I don't have to know the genetics of a plant to be able to observe how it grows in my garden... So I don't worry about pedigrees or alleles. I look at the whole plant... I also don't worry about "mutations". I don't know what those are or how they would be helpful to me. And just cause something new appears, I'm not going to call it a mutation. It might just be a rearrangement of previously existing genes.

Because I save my own seeds, year after year, the offspring tend towards having genetics that thrive in my garden. I don't need to know what those genetics are, or how they have the effect that they do. I just save seeds from the plants that are able to survive my growing conditions. If a species is not able to survive my growing conditions at all, then I might try changing my growing conditions, or try different varieties of the species until one of them succeeds. I have the most success planting genetically-diverse landraces. Because when I plant a landrace, there are many many different genetic combinations, and something might succeed. Next best, is the second generation from hybrids, because they have lots of different genetic combinations.

I often write about my frost/cold tolerant tomatoes. I am not selecting for winter-hardy (USDA Zone 4) tomatoes. That is far outside of the genetic ability of tomatoes to survive. What I am selecting for is tomatoes that can bounce back from an unexpected spring frost, and for tomatoes that can thrive in spite of the intense nighttime radiant-cooling experienced in my high-altitude desert garden. So I'm selecting for something just a little bit outside of their comfort zone.

To specifically address powdery mildew. It is a fungal disease that is often spread by aphids. So how might a plant population deal with it? Perhaps by having longer hairs on the leaves so that aphids are less attracted to it... Perhaps there are many more hairs... Perhaps by making chemicals in the sap that are poisonous to aphids, or that make the plant less attractive to them... Perhaps by developing a thicker or tougher leaf which makes it more difficult for aphids to feed... Perhaps by having more waxy leaves... Perhaps by having more chemicals that interfere with the fungi's ability to spread or reproduce... Perhaps by cutting off sap flow to infected areas. Perhaps by growing faster than the fungi is able to spread. Perhaps by fruiting quickly before the plant is killed by the fungus. Perhaps by growing better in temperatures that are too cold/hot for the fungus or the aphids. Perhaps by releasing pheromones that attract aphid predators. Perhaps by some combination of all these, and/or by modifications in many other traits which I can't even imagine. Squash originated in warm-humid areas: perfect conditions for powdery mildew. Therefore I believe that they inherently contain the genetics necessary to deal with mildews. If any particular variety has lost that ability because it was grown with crop protection chemicals for generations, then perhaps that isn't a variety that I want to be growing on my farm.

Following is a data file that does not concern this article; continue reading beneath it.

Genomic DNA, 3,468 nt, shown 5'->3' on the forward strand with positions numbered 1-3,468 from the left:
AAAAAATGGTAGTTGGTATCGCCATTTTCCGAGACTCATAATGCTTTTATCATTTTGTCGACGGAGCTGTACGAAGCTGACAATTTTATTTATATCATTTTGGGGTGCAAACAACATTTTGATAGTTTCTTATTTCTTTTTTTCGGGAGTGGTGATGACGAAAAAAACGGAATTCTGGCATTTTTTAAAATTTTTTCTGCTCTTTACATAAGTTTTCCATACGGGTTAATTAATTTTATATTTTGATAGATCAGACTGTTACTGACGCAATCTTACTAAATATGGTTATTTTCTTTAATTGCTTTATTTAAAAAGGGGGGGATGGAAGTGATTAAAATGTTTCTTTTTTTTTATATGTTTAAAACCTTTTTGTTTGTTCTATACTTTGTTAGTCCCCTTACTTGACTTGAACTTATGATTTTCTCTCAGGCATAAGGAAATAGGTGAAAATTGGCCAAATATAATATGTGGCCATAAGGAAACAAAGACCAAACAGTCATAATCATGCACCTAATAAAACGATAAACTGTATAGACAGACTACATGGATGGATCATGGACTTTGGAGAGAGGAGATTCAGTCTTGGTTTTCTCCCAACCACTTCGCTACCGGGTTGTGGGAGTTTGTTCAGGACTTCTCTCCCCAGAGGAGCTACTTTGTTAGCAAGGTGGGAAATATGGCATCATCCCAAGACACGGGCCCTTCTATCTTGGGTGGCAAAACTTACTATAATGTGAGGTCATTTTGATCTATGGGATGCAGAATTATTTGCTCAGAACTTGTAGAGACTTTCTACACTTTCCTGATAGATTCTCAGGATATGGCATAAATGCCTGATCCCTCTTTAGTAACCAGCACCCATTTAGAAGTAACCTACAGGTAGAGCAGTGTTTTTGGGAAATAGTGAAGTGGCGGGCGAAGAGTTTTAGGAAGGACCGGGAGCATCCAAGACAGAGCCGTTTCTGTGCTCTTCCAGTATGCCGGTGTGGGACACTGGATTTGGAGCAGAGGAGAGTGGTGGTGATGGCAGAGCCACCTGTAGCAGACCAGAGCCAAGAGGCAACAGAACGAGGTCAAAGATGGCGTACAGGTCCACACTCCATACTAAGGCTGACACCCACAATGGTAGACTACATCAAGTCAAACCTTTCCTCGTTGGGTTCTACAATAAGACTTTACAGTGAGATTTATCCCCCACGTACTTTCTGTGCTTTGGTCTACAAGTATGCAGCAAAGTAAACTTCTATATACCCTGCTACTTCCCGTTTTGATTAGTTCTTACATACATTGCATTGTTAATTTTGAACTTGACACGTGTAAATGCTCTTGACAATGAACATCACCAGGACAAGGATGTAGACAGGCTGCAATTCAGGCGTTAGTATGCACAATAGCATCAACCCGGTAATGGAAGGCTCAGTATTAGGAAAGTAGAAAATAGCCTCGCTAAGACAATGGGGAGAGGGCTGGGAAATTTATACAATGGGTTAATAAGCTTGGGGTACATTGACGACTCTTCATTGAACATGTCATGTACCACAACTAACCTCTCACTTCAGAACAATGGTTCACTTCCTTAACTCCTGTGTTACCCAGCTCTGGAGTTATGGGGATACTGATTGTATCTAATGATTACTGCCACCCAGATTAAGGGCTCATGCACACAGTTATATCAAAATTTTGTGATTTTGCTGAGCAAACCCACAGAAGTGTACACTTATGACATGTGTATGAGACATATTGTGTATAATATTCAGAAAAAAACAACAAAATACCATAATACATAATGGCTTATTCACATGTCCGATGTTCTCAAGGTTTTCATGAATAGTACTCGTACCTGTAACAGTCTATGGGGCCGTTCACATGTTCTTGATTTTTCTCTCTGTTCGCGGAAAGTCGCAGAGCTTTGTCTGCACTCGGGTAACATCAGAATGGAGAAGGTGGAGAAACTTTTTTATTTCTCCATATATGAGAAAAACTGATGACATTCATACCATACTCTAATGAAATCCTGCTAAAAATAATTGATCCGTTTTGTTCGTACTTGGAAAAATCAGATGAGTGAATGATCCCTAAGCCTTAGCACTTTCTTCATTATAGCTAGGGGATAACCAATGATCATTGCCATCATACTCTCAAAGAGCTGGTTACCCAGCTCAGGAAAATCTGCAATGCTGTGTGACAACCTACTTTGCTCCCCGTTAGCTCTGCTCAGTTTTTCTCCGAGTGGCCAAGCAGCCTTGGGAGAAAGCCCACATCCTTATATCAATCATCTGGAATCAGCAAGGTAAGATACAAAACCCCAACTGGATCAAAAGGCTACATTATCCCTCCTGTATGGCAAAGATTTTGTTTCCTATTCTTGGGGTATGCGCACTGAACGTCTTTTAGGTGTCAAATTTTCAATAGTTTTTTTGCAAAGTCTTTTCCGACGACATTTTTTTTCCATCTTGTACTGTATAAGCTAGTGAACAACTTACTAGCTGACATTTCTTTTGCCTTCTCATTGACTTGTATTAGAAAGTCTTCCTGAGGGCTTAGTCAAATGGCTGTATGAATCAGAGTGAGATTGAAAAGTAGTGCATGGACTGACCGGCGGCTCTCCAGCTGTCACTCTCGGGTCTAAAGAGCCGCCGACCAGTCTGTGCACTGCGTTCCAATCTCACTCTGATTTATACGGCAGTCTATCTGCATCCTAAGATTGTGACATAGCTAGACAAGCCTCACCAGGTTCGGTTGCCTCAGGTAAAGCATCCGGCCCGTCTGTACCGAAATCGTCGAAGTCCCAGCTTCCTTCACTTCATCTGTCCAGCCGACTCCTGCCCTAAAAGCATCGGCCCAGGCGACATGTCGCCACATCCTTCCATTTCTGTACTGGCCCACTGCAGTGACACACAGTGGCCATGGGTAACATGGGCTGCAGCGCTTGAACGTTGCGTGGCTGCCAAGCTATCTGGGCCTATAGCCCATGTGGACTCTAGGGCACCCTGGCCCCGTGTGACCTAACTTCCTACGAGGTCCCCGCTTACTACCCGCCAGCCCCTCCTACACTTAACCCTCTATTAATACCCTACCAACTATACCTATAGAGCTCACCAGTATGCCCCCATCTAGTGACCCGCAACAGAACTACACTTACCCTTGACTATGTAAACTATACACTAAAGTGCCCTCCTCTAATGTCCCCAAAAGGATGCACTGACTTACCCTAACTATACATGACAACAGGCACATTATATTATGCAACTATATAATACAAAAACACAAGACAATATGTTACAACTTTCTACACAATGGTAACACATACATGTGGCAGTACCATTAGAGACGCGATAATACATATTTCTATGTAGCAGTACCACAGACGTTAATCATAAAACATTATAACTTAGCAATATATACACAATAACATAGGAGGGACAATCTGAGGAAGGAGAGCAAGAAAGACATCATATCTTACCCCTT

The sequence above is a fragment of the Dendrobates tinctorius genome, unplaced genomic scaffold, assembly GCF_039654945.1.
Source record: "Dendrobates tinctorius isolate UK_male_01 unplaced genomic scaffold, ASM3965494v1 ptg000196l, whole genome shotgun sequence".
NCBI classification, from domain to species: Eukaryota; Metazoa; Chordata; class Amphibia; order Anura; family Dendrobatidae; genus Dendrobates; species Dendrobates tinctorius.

I don't worry about the specifics of how the plants are going to solve the problems, I just grow the plants and let them figure it out for themselves. It helps if I give them enough genetics to have the tools to solve the problem. That's why I like to grow the offspring of hybrids, and why I like promiscuous pollination, and why I like growing landraces. Landrace have a lot of genetic diversity so that it makes it easier to try lots of different genetic combinations. If I'm growing a commercial (inbred) variety, the seeds are more or less clones of themselves. I can expect approximately the same outcome from any plant, and from year to year. If I plant a packet containing 300 seeds from a landrace, it's like trialing 300 unique varieties. The offspring of hybrids aren't as diverse, but they can be useful.

A few years ago, I planted about 15 seeds from a pink bean along with hundreds of varieties of other dry beans. Today, that pink bean is about 1/3 of my bean population. Most of the other varieties disappeared within a few generations. Pinto beans were another variety that thrived for me.

When I first started growing cantaloupes, I planted dozens of varieties. The first year, none of the varieties produced a ripe fruit. Some of them produced green fruits with viable seeds. The second year, a couple of plants produced more fruits than all the rest of the patch put together, and they got ripe. The third year, the offspring produced bushels, and bushels of ripe fruit.